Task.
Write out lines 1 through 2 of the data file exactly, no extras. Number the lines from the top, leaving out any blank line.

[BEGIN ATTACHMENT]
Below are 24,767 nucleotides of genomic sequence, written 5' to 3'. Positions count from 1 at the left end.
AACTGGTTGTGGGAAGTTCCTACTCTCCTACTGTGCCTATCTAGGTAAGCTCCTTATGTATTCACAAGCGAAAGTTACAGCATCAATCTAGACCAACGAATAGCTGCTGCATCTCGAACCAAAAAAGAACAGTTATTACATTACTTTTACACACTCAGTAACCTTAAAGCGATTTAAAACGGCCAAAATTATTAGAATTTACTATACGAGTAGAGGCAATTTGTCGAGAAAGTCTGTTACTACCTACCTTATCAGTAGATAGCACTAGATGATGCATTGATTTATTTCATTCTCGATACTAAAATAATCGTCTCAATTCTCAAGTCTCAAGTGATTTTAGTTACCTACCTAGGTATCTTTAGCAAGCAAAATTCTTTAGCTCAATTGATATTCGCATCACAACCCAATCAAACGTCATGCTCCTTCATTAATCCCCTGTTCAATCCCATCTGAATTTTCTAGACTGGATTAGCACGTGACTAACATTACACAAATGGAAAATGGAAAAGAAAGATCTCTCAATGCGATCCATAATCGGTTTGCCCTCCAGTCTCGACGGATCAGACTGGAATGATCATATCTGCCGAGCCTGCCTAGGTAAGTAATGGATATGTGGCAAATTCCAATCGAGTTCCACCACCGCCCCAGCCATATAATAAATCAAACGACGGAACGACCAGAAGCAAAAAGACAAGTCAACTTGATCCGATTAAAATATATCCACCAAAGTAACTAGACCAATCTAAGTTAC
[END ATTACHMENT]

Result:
Below are 24,767 nucleotides of genomic sequence, written 5' to 3'. Positions count from 1 at the left end.
AACTGGTTGTGGGAAGTTCCTACTCTCCTACTGTGCCTATCTAGGTAAGCTCCTTATGTATTCACAAGCGAAAGTTACAGCATCAATCTAGACCAACGAATAGCTGCTGCATCTCGAACCAAAAAAGAACAGTTATTACATTACTTTTACACACTCAGTAACCTTAAAGCGATTTAAAACGGCCAAAATTATTAGAATTTACTATACGAGTAGAGGCAATTTGTCGAGAAAGTCTGTTACTACCTACCTTATCAGTAGATAGCACTAGATGATGCATTGATTTATTTCATTCTCGATACTAAAATAATCGTCTCAATTCTCAAGTCTCAAGTGATTTTAGTTACCTACCTAGGTATCTTTAGCAAGCAAAATTCTTTAGCTCAATTGATATTCGCATCACAACCCAATCAAACGTCATGCTCCTTCATTAATCCCCTGTTCAATCCCATCTGAATTTTCTAGACTGGATTAGCACGTGACTAACATTACACAAATGGAAAATGGAAAAGAAAGATCTCTCAATGCGATCCATAATCGGTTTGCCCTCCAGTCTCGACGGATCAGACTGGAATGATCATATCTGCCGAGCCTGCCTAGGTAAGTAATGGATATGTGGCAAATTCCAATCGAGTTCCACCACCGCCCCAGCCATATAATAAATCAAACGACGGAACGACCAGAAGCAAAAAGACAAGTCAACTTGATCCGATTAAAATATATCCACCAAAGTAACTAGACCAATCTAAGTTAC